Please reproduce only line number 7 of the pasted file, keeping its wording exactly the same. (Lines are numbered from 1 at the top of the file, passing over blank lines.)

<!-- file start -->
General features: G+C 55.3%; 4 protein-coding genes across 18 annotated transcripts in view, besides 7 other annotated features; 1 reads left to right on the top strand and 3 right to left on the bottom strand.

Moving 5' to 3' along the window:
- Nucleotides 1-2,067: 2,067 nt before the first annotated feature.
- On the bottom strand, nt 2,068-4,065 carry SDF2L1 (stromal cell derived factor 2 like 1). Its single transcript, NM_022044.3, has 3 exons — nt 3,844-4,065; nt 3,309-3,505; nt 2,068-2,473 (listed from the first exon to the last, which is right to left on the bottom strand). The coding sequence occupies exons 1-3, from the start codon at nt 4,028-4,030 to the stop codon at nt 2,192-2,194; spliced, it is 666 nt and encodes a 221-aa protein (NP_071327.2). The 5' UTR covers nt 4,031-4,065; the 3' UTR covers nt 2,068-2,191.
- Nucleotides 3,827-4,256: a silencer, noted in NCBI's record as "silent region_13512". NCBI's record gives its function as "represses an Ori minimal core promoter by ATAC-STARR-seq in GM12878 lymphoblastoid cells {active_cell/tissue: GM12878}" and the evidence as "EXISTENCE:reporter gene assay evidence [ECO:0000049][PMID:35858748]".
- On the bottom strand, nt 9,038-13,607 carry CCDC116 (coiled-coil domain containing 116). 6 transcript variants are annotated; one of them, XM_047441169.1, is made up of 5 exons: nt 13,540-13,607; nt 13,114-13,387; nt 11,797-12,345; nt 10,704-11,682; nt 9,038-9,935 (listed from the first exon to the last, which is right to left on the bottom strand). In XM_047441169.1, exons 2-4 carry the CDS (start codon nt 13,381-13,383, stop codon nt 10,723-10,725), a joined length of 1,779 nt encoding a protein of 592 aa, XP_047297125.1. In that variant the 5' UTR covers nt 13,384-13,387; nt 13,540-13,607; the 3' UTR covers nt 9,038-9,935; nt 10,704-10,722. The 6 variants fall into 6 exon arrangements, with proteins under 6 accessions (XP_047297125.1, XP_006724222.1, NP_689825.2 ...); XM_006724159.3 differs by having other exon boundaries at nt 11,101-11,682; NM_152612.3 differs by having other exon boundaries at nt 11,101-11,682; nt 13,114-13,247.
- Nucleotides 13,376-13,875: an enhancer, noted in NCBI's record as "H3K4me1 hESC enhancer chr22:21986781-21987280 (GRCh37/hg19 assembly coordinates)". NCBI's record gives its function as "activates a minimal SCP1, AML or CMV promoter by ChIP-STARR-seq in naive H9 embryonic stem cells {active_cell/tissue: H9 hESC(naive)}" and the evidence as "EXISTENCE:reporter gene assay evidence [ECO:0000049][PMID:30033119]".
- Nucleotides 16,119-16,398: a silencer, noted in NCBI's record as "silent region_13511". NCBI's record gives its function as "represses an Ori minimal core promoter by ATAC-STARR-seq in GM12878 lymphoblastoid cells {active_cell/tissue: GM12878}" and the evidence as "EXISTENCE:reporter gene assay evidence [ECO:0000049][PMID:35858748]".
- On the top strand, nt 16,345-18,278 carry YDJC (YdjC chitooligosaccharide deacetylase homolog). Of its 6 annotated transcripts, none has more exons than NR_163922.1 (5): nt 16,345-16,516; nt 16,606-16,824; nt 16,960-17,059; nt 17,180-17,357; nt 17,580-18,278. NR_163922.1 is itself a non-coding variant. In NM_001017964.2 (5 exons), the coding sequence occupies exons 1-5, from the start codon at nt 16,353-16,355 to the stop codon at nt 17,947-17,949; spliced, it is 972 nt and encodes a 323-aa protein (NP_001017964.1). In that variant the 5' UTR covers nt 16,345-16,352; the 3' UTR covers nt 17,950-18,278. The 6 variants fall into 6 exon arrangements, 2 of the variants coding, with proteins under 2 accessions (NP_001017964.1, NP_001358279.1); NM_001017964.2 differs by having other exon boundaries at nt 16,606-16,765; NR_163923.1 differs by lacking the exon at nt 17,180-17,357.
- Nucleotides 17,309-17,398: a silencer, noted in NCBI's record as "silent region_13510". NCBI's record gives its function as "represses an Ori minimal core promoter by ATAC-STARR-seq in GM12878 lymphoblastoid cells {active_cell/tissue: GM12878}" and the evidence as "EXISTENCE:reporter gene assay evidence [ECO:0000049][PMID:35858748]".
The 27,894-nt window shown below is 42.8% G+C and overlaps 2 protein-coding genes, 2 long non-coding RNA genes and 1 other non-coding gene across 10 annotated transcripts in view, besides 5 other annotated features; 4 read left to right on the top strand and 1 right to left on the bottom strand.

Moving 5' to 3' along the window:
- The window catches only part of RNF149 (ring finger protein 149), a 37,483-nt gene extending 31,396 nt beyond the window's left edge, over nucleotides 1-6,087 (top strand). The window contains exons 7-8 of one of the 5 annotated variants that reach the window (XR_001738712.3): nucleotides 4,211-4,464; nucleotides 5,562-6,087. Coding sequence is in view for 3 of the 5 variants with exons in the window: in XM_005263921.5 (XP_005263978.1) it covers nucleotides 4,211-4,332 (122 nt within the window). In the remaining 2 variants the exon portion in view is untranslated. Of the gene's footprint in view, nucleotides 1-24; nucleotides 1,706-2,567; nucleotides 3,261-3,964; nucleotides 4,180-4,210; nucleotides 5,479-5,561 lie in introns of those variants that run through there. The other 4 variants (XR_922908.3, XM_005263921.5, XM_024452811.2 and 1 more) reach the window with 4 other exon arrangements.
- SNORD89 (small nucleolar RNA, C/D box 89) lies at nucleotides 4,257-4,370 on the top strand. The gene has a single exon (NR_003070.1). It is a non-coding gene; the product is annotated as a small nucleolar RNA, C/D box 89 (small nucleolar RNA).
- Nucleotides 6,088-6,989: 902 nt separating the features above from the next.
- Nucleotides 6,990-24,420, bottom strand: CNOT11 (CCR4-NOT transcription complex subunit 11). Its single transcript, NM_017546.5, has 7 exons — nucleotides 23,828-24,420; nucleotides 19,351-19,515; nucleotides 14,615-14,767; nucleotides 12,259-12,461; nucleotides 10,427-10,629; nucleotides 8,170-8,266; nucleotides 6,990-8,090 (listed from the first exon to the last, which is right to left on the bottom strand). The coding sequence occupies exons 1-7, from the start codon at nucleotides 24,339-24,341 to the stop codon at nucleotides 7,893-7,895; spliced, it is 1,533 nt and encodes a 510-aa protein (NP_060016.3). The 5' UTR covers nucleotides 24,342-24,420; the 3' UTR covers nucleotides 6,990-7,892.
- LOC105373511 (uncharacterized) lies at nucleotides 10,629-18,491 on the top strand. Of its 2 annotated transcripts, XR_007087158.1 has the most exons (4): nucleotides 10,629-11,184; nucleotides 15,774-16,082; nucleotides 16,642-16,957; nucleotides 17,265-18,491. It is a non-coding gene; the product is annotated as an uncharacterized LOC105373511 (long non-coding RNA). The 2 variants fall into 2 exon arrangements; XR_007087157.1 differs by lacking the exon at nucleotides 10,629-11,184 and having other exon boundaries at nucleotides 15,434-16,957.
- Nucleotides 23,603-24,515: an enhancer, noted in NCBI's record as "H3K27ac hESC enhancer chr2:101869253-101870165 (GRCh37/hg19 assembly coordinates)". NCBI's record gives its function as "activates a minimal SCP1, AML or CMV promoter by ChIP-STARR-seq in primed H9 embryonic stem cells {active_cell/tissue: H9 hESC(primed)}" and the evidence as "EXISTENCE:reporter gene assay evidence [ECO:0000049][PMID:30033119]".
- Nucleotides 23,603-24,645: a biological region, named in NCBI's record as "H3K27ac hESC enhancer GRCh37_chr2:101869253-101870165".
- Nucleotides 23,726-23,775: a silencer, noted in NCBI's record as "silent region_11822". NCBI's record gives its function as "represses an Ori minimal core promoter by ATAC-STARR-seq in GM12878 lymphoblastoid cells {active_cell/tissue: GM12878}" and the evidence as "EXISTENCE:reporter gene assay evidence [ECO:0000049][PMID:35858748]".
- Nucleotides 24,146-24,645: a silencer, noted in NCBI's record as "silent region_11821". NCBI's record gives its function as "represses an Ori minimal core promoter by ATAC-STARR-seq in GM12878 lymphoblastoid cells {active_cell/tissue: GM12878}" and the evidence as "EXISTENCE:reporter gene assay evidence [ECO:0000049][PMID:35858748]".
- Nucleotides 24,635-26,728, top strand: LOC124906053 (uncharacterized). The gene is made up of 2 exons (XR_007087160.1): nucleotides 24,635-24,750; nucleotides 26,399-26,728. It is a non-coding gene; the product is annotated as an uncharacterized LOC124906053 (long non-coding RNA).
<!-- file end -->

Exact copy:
- Nucleotides 13,376-13,875: an enhancer, noted in NCBI's record as "H3K4me1 hESC enhancer chr22:21986781-21987280 (GRCh37/hg19 assembly coordinates)". NCBI's record gives its function as "activates a minimal SCP1, AML or CMV promoter by ChIP-STARR-seq in naive H9 embryonic stem cells {active_cell/tissue: H9 hESC(naive)}" and the evidence as "EXISTENCE:reporter gene assay evidence [ECO:0000049][PMID:30033119]".